Last night, my daughter and I happened across a cyclist who had pulled up in our church parking lot to take a picture. The sun was in the right position and the light was perfect for some beautiful photography. We introduced ourselves to the cyclist, who said his name was Chris-Alexandre Gionchetta. Chris is from Switzerland, and has been riding his bicycle across the world for four and a half years. He has cycled through countries like Turkey, Iran, Iraq, Mongolia, China, Tajikistan, Kazakhstan, Vietnam, Thailand, Russia, and South Korea. More recently, he has been traveling from west to east across the U.S. He is on his way to Washington, D.C., where where he will board an airplane and fly back to Europe.
Chris' bicycle (his third in his 35,000 mile journey) was laden with bags and gear. I asked him where he stayed at night. He said he usually found some out-of-the-way place to camp. We invited him to camp in our yard last night. He graciously accepted our invitation, and we were also blessed to share the evening with him. After Chris and I toured our church and stood in our baptistery (he'd never seen one before), we had spiritual conversation about everything from Mormons and Muslims and meditation to Buddhists and Baptists. He says that everywhere he has gone in the world, he has found one thing: love. We also enjoyed some and not-so-spiritual conversation, enjoyed some simple food, and laughed until the clock showed it was later than I expected. This morning after we shared some breakfast, Chris struck camp and we shot a few photos before he got back on the road. He has seventy-five miles to travel today in order to stay on schedule--I hope he makes it.
Chris' message that he shares with everyone he meets is that you can live your dreams. "People say they have no time to do things, but you just have to make time. I made time to ride my bicycle and it has given me so much time to think. Just think." Around the world, Chris has shared his inspiring message of peace, human solidarity, and "I can do it" attitude. He speaks before thousands of children at schools through his foundation, the All School Project (click here to learn more). He loves to share stories of bears and an appendix operation in Russia, bike theft in Vancouver, eating insects and Chinese medicine (not necessarily related), falling in love and breaking up, and all the wonderful people he has met on the road. With Chris' can-do message, he would probably disagree with me when I say, "If you can't go see the world, at least you can welcome the world when it comes to see you." Instead, several times he said, "Oh, but you can go see the world--and you have someplace you can stay when you get to Switzerland!"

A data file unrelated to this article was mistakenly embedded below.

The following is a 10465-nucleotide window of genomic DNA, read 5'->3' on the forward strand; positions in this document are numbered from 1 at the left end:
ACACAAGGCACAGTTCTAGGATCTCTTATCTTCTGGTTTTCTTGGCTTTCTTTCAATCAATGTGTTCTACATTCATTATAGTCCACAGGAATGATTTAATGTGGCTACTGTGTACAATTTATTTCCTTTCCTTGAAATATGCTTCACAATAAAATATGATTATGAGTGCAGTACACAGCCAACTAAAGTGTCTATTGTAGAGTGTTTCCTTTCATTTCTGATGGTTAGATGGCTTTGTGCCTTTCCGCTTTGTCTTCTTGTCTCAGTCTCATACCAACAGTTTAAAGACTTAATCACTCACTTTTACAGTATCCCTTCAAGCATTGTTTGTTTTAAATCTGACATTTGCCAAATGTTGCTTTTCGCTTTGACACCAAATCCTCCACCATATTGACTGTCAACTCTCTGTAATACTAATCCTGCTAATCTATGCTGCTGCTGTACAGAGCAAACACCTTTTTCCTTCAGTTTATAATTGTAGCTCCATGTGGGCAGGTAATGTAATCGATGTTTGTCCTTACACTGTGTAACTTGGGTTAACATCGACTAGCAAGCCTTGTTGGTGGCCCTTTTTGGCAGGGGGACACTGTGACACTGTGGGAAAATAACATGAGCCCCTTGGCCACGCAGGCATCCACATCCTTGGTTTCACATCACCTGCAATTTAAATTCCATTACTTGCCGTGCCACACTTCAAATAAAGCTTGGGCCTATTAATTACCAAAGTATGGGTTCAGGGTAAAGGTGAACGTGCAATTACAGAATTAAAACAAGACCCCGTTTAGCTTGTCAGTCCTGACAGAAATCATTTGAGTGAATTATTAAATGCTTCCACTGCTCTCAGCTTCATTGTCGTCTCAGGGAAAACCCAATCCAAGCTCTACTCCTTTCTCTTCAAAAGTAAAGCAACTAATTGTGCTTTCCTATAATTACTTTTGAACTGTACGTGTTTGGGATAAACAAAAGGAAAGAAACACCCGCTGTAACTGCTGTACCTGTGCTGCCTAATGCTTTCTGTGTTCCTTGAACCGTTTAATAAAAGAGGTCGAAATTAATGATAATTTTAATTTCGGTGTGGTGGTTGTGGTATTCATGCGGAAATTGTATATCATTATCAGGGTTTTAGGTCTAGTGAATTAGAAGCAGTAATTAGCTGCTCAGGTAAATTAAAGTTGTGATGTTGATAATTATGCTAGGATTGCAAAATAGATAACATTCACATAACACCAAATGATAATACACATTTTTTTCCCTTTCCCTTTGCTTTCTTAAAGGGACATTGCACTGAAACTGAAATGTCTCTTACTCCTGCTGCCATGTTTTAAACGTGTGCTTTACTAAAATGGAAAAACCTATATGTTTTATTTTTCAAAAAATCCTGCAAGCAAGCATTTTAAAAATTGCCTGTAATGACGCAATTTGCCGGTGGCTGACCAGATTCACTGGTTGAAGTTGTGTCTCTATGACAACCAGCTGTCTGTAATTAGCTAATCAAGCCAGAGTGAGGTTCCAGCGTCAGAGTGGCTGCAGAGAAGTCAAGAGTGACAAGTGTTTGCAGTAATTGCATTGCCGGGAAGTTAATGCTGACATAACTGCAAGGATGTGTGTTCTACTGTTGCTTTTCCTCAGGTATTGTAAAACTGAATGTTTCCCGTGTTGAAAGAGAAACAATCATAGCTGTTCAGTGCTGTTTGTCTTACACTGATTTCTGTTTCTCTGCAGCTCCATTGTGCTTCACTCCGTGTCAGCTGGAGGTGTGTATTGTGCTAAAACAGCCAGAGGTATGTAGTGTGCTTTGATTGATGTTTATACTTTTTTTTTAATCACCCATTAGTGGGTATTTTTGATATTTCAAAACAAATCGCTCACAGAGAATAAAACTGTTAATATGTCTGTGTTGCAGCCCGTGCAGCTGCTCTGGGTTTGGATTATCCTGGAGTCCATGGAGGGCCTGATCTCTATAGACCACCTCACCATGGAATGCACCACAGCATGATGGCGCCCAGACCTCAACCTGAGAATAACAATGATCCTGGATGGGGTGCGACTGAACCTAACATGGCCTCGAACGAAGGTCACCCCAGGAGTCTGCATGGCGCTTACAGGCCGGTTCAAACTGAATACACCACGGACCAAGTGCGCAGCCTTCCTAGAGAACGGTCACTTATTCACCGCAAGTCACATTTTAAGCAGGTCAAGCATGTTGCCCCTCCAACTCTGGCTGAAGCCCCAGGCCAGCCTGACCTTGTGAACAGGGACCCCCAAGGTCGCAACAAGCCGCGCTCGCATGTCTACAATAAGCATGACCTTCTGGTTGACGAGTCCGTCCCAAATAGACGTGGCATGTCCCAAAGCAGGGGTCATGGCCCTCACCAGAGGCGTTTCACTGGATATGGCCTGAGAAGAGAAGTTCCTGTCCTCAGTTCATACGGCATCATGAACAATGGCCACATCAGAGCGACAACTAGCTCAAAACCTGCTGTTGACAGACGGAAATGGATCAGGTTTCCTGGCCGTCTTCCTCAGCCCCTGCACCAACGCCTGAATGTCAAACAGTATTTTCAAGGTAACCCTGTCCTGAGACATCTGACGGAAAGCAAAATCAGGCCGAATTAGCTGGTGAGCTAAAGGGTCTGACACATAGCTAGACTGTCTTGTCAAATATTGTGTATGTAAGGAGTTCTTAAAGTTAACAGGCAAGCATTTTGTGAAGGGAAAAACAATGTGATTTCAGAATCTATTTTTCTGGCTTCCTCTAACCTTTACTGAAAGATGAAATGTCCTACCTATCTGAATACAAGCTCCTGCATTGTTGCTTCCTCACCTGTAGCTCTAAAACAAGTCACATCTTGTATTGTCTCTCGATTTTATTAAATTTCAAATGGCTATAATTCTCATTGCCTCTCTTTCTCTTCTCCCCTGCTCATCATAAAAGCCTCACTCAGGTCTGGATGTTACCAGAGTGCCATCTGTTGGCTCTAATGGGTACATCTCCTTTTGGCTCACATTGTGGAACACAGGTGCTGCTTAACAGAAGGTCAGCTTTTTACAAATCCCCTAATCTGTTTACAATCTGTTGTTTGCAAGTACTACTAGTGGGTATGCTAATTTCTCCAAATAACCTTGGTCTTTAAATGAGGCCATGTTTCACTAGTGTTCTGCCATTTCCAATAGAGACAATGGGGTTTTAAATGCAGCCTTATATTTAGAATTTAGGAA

If Chris was blessed by our hospitality, we were even more blessed by his company. I'm glad that our family had the opportunity to meet him--and especially that my kids had the chance to be inspired by this "chance" encounter. The first thing that my 13-year-old did after the cyclist left was to pump up his long-neglected bike tires and go for a ride with a friend. I'm struck by what we might have missed if we had seen this ragged-looking traveler, averted our eyes, and said, "Oh, there goes a homeless guy!" By engaging him in conversation, we met someone we will never forget, who blessed us more than we could have blessed him.
The author of the New Testament book of Hebrews 13:2 (NLT) wrote, "Don't forget to show hospitality to strangers, for some who have done this have entertained angels without realizing it!" Chris may not have wings, but he certainly touched my family in a positive way. I pray for wind at his back and safe travel for the rest of his journey. And I pray that when the world comes to your door, you'll open your home and your heart to its love.